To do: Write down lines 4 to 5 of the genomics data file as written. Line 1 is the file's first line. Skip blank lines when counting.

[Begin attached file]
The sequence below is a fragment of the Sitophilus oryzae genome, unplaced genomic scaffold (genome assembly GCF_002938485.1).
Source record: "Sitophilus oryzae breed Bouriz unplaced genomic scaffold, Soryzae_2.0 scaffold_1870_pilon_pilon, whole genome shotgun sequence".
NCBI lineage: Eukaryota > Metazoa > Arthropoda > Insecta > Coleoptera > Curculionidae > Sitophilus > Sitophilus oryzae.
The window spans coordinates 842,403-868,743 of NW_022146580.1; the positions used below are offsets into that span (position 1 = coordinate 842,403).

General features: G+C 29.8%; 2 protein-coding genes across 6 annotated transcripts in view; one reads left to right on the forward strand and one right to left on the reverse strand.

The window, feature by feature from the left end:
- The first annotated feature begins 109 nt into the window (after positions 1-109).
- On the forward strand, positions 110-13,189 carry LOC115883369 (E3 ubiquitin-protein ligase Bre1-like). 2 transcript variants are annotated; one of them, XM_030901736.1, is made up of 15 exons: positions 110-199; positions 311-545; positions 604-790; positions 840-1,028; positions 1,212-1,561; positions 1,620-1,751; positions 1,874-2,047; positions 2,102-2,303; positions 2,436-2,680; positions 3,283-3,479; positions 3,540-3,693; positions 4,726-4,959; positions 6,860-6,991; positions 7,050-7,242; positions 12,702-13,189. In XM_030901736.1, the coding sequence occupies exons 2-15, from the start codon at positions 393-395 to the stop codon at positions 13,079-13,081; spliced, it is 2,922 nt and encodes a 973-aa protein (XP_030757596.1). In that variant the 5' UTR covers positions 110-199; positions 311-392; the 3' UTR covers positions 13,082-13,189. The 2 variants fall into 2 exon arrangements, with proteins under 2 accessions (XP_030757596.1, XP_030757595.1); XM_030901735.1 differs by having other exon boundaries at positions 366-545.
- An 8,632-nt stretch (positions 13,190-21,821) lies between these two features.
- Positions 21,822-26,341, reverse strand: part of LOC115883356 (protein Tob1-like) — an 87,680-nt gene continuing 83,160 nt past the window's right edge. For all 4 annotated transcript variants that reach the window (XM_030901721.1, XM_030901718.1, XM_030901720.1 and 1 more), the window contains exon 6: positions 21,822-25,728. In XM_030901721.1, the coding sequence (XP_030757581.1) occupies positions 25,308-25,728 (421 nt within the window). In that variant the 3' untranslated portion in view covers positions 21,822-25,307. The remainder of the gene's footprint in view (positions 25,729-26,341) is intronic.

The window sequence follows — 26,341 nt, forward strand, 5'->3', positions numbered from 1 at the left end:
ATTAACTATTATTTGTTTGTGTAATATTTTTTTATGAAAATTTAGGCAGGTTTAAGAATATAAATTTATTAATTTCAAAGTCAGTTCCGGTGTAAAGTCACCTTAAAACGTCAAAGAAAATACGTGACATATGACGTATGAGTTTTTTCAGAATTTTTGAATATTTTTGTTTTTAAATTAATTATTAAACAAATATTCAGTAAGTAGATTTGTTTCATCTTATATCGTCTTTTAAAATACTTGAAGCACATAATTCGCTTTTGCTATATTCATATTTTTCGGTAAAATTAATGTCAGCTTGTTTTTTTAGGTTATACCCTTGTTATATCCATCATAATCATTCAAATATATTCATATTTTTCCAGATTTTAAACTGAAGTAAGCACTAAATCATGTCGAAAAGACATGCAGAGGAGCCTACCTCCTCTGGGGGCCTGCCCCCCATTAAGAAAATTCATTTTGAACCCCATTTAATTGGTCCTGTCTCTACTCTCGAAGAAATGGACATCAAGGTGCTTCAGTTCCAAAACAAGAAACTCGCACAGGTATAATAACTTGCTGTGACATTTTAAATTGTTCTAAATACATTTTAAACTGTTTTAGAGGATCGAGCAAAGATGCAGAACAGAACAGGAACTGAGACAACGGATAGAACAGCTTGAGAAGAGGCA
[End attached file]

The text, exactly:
The window spans coordinates 842,403-868,743 of NW_022146580.1; the positions used below are offsets into that span (position 1 = coordinate 842,403).

General features: G+C 29.8%; 2 protein-coding genes across 6 annotated transcripts in view; one reads left to right on the forward strand and one right to left on the reverse strand.